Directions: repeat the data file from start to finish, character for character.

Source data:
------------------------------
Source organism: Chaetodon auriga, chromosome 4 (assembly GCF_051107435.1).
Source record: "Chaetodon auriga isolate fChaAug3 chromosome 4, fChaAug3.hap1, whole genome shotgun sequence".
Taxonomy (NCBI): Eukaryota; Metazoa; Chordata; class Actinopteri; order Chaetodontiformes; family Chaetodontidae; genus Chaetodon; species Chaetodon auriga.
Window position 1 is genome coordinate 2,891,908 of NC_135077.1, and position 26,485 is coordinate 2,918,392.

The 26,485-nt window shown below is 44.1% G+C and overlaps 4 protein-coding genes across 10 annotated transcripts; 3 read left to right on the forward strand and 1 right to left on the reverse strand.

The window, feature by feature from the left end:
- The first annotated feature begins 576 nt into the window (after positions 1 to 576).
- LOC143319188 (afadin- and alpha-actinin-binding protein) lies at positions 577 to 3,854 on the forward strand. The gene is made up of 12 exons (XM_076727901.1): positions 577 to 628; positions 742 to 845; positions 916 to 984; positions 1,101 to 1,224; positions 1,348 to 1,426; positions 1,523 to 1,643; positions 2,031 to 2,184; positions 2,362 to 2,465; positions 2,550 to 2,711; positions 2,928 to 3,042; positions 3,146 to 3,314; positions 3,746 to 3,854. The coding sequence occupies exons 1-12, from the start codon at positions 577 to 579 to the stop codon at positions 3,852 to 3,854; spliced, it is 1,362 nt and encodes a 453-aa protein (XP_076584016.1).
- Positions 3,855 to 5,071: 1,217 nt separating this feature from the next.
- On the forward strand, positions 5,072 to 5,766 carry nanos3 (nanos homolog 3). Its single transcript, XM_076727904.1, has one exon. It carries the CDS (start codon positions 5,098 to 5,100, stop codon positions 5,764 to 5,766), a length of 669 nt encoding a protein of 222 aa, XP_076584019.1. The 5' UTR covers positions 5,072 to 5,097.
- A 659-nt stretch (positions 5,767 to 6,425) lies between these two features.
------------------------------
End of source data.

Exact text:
Source organism: Chaetodon auriga, chromosome 4 (assembly GCF_051107435.1).
Source record: "Chaetodon auriga isolate fChaAug3 chromosome 4, fChaAug3.hap1, whole genome shotgun sequence".
Taxonomy (NCBI): Eukaryota; Metazoa; Chordata; class Actinopteri; order Chaetodontiformes; family Chaetodontidae; genus Chaetodon; species Chaetodon auriga.
Window position 1 is genome coordinate 2,891,908 of NC_135077.1, and position 26,485 is coordinate 2,918,392.

The 26,485-nt window shown below is 44.1% G+C and overlaps 4 protein-coding genes across 10 annotated transcripts; 3 read left to right on the forward strand and 1 right to left on the reverse strand.

The window, feature by feature from the left end:
- The first annotated feature begins 576 nt into the window (after positions 1 to 576).
- LOC143319188 (afadin- and alpha-actinin-binding protein) lies at positions 577 to 3,854 on the forward strand. The gene is made up of 12 exons (XM_076727901.1): positions 577 to 628; positions 742 to 845; positions 916 to 984; positions 1,101 to 1,224; positions 1,348 to 1,426; positions 1,523 to 1,643; positions 2,031 to 2,184; positions 2,362 to 2,465; positions 2,550 to 2,711; positions 2,928 to 3,042; positions 3,146 to 3,314; positions 3,746 to 3,854. The coding sequence occupies exons 1-12, from the start codon at positions 577 to 579 to the stop codon at positions 3,852 to 3,854; spliced, it is 1,362 nt and encodes a 453-aa protein (XP_076584016.1).
- Positions 3,855 to 5,071: 1,217 nt separating this feature from the next.
- On the forward strand, positions 5,072 to 5,766 carry nanos3 (nanos homolog 3). Its single transcript, XM_076727904.1, has one exon. It carries the CDS (start codon positions 5,098 to 5,100, stop codon positions 5,764 to 5,766), a length of 669 nt encoding a protein of 222 aa, XP_076584019.1. The 5' UTR covers positions 5,072 to 5,097.
- A 659-nt stretch (positions 5,767 to 6,425) lies between these two features.